Texas A&M’s College of Nursing received the No. 11 spot on the 2020 U.S. News & World Report ranking of online graduate nursing programs.
The college currently offers both Bachelor of Science in Nursing (BSN) and Master of Science in Nursing (MSN) degrees with campus locations in Round Rock, Texas, and Bryan, Texas. All three MSN programs — nursing education, family nurse practitioner and forensic nursing — offer online courses to accommodate students who are working professionals looking to advance their career in a specialty area, said Nancy Fahrenwald, the dean of the College of Nursing.
Fahrenwald said she and her faculty are proud of this accomplishment and their national recognition, as rankings are a way for colleges to indicate their success.
“While rankings alone do not provide a testimony to the overall quality of every program, together with our pass rates, our license and certification examinations, our completion rates and our employment rates, these results confirm what we already knew about Texas A&M University College of Nursing,” Fahrenwald said. “Our programs are outstanding, and our outcomes are exceptional.”
The College of Nursing was established only 12 years ago, and their online nursing programs began within the past six years. Matthew Sorenson, the assistant dean of graduate programs for the College of Nursing, said it is great to see their online programs nationally ranked next to other programs which have existed longer than A&M’s College of Nursing itself.
“This is a testament to our faculty who have spent a lot of time and energy learning how to teach online and really develop their ability to deliver the course load through online education,” Sorenson said. “Online teaching is very different from teaching in a classroom, and you have to look at different ways of engaging students and having them contribute. The faculty have done a really good job of demonstrating that they are able to put a course together in a clear, organized fashion that can engage the student body.”
While the distance education programs teach courses online, Sorenson said students come in for practicums and short, two-day residencies where they demonstrate their assessment skills in a series of scheduled labs and activities. The programs follow national guidelines reflected in the coursework to ensure students are receiving the professional standards required to work in the field, he said.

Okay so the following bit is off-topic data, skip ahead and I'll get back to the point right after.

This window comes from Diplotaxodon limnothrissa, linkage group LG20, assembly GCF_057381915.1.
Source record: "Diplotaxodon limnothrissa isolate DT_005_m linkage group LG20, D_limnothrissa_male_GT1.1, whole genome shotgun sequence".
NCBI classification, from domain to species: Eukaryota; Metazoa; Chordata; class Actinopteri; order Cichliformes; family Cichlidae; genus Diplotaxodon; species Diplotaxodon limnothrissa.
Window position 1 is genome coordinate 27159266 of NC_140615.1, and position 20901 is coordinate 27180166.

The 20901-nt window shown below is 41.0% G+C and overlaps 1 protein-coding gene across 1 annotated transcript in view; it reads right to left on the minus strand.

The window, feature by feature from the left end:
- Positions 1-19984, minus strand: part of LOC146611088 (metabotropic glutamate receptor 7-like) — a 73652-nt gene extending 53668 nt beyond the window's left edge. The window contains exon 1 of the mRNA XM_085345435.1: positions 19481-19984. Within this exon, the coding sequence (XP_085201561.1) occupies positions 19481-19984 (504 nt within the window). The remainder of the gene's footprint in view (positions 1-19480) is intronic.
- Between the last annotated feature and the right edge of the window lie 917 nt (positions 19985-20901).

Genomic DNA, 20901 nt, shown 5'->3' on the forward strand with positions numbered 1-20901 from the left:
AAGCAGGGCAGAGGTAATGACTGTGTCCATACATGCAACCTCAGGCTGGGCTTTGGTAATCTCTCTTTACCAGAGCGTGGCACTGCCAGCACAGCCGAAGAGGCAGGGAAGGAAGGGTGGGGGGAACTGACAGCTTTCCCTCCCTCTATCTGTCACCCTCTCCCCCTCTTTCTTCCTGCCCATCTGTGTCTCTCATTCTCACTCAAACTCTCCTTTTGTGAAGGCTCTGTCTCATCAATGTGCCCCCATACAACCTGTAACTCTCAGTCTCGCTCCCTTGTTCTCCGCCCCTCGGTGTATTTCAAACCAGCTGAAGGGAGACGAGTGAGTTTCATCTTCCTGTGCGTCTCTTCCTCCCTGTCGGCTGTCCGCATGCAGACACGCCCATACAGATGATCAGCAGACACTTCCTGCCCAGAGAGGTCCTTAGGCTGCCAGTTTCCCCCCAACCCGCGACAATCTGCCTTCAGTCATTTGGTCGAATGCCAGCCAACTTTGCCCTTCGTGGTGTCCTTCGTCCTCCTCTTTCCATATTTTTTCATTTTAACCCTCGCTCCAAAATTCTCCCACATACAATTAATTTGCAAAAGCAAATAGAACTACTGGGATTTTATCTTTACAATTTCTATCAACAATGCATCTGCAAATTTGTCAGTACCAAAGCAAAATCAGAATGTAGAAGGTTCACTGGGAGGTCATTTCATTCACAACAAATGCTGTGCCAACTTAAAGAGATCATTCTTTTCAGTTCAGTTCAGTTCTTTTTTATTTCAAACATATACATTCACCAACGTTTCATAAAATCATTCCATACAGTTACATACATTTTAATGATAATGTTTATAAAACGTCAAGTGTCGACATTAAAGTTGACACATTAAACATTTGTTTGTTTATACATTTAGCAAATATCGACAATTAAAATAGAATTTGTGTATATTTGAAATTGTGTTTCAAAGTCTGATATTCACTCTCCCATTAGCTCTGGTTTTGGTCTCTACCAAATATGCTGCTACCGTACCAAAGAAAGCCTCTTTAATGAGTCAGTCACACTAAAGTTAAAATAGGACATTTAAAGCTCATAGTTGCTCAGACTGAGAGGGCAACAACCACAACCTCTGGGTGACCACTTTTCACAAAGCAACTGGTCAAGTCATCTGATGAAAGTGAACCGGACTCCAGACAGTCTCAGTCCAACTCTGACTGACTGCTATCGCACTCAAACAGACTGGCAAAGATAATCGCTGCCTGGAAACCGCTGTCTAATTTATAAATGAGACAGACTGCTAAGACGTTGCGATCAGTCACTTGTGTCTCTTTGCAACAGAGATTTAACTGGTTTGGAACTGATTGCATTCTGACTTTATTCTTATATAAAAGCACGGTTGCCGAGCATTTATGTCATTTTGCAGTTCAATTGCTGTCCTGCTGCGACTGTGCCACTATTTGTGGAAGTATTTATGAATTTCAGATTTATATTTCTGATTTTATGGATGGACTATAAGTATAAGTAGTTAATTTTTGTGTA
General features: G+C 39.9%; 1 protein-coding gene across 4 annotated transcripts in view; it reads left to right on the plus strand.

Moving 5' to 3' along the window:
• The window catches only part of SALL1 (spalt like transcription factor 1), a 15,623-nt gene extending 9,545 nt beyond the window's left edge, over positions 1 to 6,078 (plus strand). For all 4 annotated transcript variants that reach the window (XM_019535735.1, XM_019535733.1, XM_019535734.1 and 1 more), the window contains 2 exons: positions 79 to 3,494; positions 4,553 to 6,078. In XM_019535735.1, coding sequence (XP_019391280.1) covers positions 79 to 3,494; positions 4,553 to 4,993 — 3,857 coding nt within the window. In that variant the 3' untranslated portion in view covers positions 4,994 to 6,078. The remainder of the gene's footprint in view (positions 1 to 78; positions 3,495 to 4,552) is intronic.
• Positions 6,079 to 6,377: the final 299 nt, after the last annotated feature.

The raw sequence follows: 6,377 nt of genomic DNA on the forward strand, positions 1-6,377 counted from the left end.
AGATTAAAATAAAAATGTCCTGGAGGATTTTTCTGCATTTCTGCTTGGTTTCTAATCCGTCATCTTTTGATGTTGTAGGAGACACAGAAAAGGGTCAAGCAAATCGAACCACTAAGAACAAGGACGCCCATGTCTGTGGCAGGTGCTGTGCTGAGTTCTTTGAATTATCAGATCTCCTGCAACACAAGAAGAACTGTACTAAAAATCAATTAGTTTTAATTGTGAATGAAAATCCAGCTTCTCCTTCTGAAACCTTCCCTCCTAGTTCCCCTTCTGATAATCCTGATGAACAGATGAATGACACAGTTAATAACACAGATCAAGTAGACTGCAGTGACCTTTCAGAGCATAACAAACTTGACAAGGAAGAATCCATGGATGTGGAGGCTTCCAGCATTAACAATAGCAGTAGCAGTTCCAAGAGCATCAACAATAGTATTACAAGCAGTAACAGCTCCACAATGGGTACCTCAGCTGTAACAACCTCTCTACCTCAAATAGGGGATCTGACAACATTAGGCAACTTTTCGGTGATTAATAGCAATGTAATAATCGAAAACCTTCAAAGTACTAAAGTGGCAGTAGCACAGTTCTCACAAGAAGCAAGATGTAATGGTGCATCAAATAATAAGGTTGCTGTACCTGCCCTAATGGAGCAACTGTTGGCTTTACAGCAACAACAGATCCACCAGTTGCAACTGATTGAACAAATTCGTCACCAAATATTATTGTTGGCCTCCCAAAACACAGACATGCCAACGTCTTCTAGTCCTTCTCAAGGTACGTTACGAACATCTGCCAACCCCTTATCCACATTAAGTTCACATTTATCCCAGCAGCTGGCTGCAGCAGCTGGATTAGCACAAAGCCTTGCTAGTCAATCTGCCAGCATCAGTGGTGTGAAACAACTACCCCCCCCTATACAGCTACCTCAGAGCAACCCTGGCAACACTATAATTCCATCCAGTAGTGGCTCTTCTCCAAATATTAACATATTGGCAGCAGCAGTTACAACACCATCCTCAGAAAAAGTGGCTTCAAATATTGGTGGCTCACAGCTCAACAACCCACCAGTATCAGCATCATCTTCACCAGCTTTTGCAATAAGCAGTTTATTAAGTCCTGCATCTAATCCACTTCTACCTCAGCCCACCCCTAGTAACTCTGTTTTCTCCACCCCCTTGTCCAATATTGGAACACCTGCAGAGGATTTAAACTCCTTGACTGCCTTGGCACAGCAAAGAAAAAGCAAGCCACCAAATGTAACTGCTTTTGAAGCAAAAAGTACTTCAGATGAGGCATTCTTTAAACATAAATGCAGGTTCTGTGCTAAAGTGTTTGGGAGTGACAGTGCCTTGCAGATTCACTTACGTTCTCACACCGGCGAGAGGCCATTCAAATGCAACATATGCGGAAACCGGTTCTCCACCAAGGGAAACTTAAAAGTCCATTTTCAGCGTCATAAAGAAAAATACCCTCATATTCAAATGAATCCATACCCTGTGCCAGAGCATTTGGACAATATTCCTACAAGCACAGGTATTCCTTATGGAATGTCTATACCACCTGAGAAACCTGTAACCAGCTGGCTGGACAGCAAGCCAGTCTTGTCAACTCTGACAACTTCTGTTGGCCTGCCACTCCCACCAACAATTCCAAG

Fahrenwald said the most unique quality of A&M’s College of Nursing is its dedication to serving rural and underserved populations, which is part of A&M’s historical land-grant mission.
“We are truly preparing family nurse practitioners to provide primary care in rural areas,” Fahrenwald said. “Our other students have a keen understanding of health issues that rural dwellers face. … Our students also receive multiple certifications in areas of emergency response and disaster.”
In addition to this No. 11 national ranking, Fahrenwald said the Texas A&M University System Board of Regents named the College of Nursing a “Center of Excellence” in forensic nursing in August 2019 for its sexual assault nurse examiner training, innovations in forensic health care, and forensic and trauma associated research.
“That distinction allows us to be able to put Texas A&M nursing on the map for preparation of advanced forensic nurses,” Fahrenwald said. “We’re very excited about that.”
Fahrenwald said the college has future plans to increase both its Bachelor of Science and Master of Science in Nursing enrollments in order to meet growing workforce demands. They are looking toward designing additional specialization programs in psychiatric mental health nurse practitioner and nursing administration, as well as preparing to launch a professional doctoral degree in nursing, she said.